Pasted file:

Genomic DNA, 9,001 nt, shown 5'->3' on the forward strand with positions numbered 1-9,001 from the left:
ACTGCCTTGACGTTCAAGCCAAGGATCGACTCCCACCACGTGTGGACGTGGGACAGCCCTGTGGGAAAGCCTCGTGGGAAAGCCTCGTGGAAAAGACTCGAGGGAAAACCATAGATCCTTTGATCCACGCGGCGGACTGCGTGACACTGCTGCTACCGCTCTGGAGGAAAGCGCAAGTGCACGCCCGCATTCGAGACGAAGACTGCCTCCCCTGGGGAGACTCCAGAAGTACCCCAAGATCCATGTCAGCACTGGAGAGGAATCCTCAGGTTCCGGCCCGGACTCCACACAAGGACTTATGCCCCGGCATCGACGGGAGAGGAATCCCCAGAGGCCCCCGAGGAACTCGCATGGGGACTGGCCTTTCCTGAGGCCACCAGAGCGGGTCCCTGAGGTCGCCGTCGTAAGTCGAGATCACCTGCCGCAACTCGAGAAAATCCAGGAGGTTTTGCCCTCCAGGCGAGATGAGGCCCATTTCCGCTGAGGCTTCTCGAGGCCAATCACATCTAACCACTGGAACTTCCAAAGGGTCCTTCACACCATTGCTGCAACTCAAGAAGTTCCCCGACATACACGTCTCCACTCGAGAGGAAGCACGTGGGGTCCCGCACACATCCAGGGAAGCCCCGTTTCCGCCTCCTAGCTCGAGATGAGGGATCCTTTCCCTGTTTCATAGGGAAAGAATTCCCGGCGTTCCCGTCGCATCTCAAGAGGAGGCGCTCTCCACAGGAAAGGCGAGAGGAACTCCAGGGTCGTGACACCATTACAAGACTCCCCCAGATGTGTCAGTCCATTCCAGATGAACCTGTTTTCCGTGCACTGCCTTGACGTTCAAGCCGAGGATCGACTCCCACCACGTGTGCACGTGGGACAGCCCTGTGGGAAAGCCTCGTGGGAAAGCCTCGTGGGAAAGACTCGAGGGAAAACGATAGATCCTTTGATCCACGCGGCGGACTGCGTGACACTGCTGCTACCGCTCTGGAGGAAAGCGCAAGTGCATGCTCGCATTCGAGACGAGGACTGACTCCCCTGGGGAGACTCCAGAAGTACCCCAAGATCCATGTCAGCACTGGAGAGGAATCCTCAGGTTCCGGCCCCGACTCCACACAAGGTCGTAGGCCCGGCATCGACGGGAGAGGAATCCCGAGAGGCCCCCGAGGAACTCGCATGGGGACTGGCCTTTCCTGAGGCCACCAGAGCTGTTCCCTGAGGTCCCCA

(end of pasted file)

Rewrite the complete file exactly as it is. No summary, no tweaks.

Genomic DNA, 9,001 nt, shown 5'->3' on the forward strand with positions numbered 1-9,001 from the left:
ACTGCCTTGACGTTCAAGCCAAGGATCGACTCCCACCACGTGTGGACGTGGGACAGCCCTGTGGGAAAGCCTCGTGGGAAAGCCTCGTGGAAAAGACTCGAGGGAAAACCATAGATCCTTTGATCCACGCGGCGGACTGCGTGACACTGCTGCTACCGCTCTGGAGGAAAGCGCAAGTGCACGCCCGCATTCGAGACGAAGACTGCCTCCCCTGGGGAGACTCCAGAAGTACCCCAAGATCCATGTCAGCACTGGAGAGGAATCCTCAGGTTCCGGCCCGGACTCCACACAAGGACTTATGCCCCGGCATCGACGGGAGAGGAATCCCCAGAGGCCCCCGAGGAACTCGCATGGGGACTGGCCTTTCCTGAGGCCACCAGAGCGGGTCCCTGAGGTCGCCGTCGTAAGTCGAGATCACCTGCCGCAACTCGAGAAAATCCAGGAGGTTTTGCCCTCCAGGCGAGATGAGGCCCATTTCCGCTGAGGCTTCTCGAGGCCAATCACATCTAACCACTGGAACTTCCAAAGGGTCCTTCACACCATTGCTGCAACTCAAGAAGTTCCCCGACATACACGTCTCCACTCGAGAGGAAGCACGTGGGGTCCCGCACACATCCAGGGAAGCCCCGTTTCCGCCTCCTAGCTCGAGATGAGGGATCCTTTCCCTGTTTCATAGGGAAAGAATTCCCGGCGTTCCCGTCGCATCTCAAGAGGAGGCGCTCTCCACAGGAAAGGCGAGAGGAACTCCAGGGTCGTGACACCATTACAAGACTCCCCCAGATGTGTCAGTCCATTCCAGATGAACCTGTTTTCCGTGCACTGCCTTGACGTTCAAGCCGAGGATCGACTCCCACCACGTGTGCACGTGGGACAGCCCTGTGGGAAAGCCTCGTGGGAAAGCCTCGTGGGAAAGACTCGAGGGAAAACGATAGATCCTTTGATCCACGCGGCGGACTGCGTGACACTGCTGCTACCGCTCTGGAGGAAAGCGCAAGTGCATGCTCGCATTCGAGACGAGGACTGACTCCCCTGGGGAGACTCCAGAAGTACCCCAAGATCCATGTCAGCACTGGAGAGGAATCCTCAGGTTCCGGCCCCGACTCCACACAAGGTCGTAGGCCCGGCATCGACGGGAGAGGAATCCCGAGAGGCCCCCGAGGAACTCGCATGGGGACTGGCCTTTCCTGAGGCCACCAGAGCTGTTCCCTGAGGTCCCCA